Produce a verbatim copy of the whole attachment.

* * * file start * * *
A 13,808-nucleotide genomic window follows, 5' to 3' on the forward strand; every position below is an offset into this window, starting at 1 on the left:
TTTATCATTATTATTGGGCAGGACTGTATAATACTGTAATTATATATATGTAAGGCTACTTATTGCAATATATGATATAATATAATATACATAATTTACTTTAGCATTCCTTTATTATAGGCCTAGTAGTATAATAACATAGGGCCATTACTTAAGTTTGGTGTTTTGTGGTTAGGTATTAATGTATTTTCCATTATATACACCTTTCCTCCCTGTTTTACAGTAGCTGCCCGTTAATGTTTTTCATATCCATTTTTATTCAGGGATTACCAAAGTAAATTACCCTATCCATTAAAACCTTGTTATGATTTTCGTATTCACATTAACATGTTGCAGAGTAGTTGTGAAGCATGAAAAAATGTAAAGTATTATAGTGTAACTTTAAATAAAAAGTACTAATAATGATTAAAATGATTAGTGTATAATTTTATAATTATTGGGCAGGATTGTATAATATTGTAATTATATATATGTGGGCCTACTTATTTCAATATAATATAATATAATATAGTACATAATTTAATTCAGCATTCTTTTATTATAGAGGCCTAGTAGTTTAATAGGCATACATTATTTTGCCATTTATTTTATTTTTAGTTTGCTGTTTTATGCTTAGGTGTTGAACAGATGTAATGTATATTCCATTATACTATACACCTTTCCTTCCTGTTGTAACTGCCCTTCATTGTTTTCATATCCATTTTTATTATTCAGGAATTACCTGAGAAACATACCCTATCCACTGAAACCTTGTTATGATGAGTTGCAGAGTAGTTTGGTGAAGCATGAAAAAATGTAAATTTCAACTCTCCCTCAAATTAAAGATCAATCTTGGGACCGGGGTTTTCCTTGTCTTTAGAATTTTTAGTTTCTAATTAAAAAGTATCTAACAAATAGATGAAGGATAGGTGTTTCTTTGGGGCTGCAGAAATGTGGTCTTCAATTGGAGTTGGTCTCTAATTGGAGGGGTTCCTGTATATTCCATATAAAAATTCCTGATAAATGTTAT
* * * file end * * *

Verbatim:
A 13,808-nucleotide genomic window follows, 5' to 3' on the forward strand; every position below is an offset into this window, starting at 1 on the left:
TTTATCATTATTATTGGGCAGGACTGTATAATACTGTAATTATATATATGTAAGGCTACTTATTGCAATATATGATATAATATAATATACATAATTTACTTTAGCATTCCTTTATTATAGGCCTAGTAGTATAATAACATAGGGCCATTACTTAAGTTTGGTGTTTTGTGGTTAGGTATTAATGTATTTTCCATTATATACACCTTTCCTCCCTGTTTTACAGTAGCTGCCCGTTAATGTTTTTCATATCCATTTTTATTCAGGGATTACCAAAGTAAATTACCCTATCCATTAAAACCTTGTTATGATTTTCGTATTCACATTAACATGTTGCAGAGTAGTTGTGAAGCATGAAAAAATGTAAAGTATTATAGTGTAACTTTAAATAAAAAGTACTAATAATGATTAAAATGATTAGTGTATAATTTTATAATTATTGGGCAGGATTGTATAATATTGTAATTATATATATGTGGGCCTACTTATTTCAATATAATATAATATAATATAGTACATAATTTAATTCAGCATTCTTTTATTATAGAGGCCTAGTAGTTTAATAGGCATACATTATTTTGCCATTTATTTTATTTTTAGTTTGCTGTTTTATGCTTAGGTGTTGAACAGATGTAATGTATATTCCATTATACTATACACCTTTCCTTCCTGTTGTAACTGCCCTTCATTGTTTTCATATCCATTTTTATTATTCAGGAATTACCTGAGAAACATACCCTATCCACTGAAACCTTGTTATGATGAGTTGCAGAGTAGTTTGGTGAAGCATGAAAAAATGTAAATTTCAACTCTCCCTCAAATTAAAGATCAATCTTGGGACCGGGGTTTTCCTTGTCTTTAGAATTTTTAGTTTCTAATTAAAAAGTATCTAACAAATAGATGAAGGATAGGTGTTTCTTTGGGGCTGCAGAAATGTGGTCTTCAATTGGAGTTGGTCTCTAATTGGAGGGGTTCCTGTATATTCCATATAAAAATTCCTGATAAATGTTAT